A Simple Explanation of How a Home Equity Loan Works

So, you live in a house you love. You're obsessed with the backyard, but you wish the bathroom was a little nicer. You can comfortably make your mortgage payment, but you wish your credit card debt wasn't so high. These are common financial issues that arise among Americans, and many people who want to pay down debt or improve their home tap into their home's equity in order to do so.

You might be wondering what it means to have home equity or if it's even something available to you. This is a great question because not every homeowner will have home equity. It really depends on the purchase price of your home, what the market has done since you bought your home, how much money you put down as a down payment, and how much of your mortgage you've paid off so far.

Home equity by definition is the current value of your home minus what you owe on your home. So, let's say you're a fabulous young family who recently bought their first home in an adorable neighborhood that is becoming more and more popular as time goes on. Even though you didn't put down a large down payment and you owe $150,000 on your home, your home's value skyrocketed over the years because it's in such an awesome location. If your home is now worth $200,000, that means that you can potently take out a home equity loan for a percentage of that equity and use it to complete upgrades inside your home or pay off other debts you may have.

Things to Keep in Mind

It's important to note that a home equity loan is often called a "second mortgage" because you're essentially taking out another loan against your home. Although a home equity loan can be a fantastic tool to get your finances in order by allowing you to tap into some of your home's value, it will make it so you owe more money on your home. This should be a concern for people who want to sell their homes soon, because if you borrow to the max of what your home is worth, you might have to sell it at a loss if a buyer negotiates down on your price. However, if you're going to be living in your house for quite some time, then this could be a good way to utilize the value of your home to make improvements to make it even more valuable and more enjoyable to live in long term.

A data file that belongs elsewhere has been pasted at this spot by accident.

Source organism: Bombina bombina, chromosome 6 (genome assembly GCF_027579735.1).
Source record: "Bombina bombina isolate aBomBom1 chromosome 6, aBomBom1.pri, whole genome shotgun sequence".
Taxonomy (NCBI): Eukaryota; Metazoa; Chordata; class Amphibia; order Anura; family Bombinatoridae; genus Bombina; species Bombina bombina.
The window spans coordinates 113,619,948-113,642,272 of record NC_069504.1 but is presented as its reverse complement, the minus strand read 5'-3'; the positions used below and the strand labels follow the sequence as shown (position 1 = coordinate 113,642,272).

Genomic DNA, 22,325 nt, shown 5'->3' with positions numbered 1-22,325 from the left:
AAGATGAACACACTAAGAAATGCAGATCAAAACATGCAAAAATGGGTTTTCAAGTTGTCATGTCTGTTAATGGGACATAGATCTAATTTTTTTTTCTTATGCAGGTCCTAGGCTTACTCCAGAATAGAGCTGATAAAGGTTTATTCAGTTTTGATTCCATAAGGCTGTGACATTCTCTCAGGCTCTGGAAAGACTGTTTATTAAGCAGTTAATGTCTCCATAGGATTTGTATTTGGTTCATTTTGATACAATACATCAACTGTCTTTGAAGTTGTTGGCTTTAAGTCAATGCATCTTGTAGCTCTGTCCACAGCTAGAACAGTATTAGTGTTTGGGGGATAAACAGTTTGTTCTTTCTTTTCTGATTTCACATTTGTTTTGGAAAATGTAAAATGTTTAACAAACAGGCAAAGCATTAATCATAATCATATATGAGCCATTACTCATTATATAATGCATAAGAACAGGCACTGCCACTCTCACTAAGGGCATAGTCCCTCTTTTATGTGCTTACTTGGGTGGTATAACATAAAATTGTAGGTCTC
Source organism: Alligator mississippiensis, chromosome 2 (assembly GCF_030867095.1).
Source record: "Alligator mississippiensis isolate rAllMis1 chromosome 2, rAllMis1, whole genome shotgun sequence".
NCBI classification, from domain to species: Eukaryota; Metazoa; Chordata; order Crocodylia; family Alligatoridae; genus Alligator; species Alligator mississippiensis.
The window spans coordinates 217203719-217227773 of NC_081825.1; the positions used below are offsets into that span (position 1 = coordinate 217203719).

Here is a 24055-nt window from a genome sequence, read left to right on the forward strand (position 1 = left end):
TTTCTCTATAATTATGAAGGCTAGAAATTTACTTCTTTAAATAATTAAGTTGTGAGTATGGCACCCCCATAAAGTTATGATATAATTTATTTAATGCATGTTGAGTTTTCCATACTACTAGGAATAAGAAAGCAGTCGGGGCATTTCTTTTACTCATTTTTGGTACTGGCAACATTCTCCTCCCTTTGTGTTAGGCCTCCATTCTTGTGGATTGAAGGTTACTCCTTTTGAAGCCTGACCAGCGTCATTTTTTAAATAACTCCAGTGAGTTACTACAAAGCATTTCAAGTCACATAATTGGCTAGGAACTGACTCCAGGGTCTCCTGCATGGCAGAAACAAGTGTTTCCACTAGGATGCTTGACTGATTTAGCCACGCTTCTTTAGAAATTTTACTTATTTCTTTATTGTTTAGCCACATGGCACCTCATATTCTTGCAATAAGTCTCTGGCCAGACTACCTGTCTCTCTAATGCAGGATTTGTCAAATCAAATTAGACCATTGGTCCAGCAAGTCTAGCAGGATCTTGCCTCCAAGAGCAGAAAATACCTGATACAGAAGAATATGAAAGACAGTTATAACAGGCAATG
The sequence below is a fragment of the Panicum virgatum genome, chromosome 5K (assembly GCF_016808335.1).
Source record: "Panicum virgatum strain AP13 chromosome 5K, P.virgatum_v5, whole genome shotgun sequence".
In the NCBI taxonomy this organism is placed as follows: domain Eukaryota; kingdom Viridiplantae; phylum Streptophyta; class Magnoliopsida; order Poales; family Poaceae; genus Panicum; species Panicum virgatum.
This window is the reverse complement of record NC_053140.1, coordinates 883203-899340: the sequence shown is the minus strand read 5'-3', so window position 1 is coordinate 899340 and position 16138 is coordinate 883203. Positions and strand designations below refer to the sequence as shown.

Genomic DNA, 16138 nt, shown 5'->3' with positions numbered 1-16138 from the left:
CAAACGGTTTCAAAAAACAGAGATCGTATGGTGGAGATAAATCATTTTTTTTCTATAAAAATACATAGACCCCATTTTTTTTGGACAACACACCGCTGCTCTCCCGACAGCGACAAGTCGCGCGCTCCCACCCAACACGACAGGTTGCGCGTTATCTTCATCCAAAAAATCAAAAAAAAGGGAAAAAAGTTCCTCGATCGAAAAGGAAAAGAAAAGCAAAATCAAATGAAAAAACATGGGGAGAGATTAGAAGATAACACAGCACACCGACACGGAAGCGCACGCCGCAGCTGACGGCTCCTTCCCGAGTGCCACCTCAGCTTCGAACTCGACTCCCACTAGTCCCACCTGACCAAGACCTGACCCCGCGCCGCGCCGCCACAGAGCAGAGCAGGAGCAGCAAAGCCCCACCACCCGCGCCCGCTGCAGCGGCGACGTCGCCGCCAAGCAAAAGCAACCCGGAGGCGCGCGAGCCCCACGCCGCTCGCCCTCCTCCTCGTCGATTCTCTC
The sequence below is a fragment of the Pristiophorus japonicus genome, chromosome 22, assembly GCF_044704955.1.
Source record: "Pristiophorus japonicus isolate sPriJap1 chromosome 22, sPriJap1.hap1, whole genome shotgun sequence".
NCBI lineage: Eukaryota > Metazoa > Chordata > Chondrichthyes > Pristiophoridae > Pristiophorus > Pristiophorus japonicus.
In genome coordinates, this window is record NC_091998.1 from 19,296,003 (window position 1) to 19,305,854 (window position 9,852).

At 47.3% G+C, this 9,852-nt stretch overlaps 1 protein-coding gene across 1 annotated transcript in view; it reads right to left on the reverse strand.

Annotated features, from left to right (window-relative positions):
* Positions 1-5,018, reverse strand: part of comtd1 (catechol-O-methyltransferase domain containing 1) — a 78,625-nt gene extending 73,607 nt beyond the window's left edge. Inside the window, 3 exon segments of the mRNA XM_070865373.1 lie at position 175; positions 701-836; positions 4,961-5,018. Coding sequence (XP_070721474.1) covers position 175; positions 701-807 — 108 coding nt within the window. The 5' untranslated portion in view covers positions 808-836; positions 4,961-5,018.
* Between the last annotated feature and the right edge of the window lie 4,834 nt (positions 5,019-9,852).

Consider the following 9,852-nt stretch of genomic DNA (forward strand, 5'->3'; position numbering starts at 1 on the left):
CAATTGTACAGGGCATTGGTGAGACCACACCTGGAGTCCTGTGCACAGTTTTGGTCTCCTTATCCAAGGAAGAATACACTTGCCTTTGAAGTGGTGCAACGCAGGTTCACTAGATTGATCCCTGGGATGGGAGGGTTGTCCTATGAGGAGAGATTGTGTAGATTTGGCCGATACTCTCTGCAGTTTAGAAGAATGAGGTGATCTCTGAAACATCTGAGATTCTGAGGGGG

Home Equity Loan vs. HELOC

Two terms that are sometimes use interchangeably are home equity loans and a home equity line of credit (more commonly known as a HELOC). Although these two terms seem similar, they are not the same thing. With a home equity loan, you're going to get a nice chunk of change all at once, sort of like if you were to get a personal loan from a bank. A HELOC is more like a credit card. It's a line of credit that you can tap into from time to time when you need it. So, just note that if you do go the home equity loan route, it's going to be a sum of money that you get at once, so you should have a nice, organized plan for what you want to do with it.

How to Get a Home Equity Loan

If you're reading this and are thinking to yourself that you could benefit from a home equity loan, here's how to get one. First, you should have a plan for the funds. According to the U.S. Census, 45% of people who use home equity loans use them to make improvements on their current properties. Then, you should know the value of your home, whether you determine this from your purchase price or a new, formal appraisal. Once you have this information, shop around for a lender. You don't have to use the same lender who gave you your mortgage. Instead, apply to a few different lenders so you can ensure you get the best rate. You can also ensure you get the best rate by having excellent credit. If all goes well, you should be able to take out a home equity loan and use it to make improvements on your home or pursue other financial goals. Just remember that a home equity loan is still a loan. It will increase your overall debt and add a monthly payment to your budget spreadsheet, so weigh your options carefully and only pursue this route if you feel like it will add considerable value to your home and improve your overall financial life in the long run.

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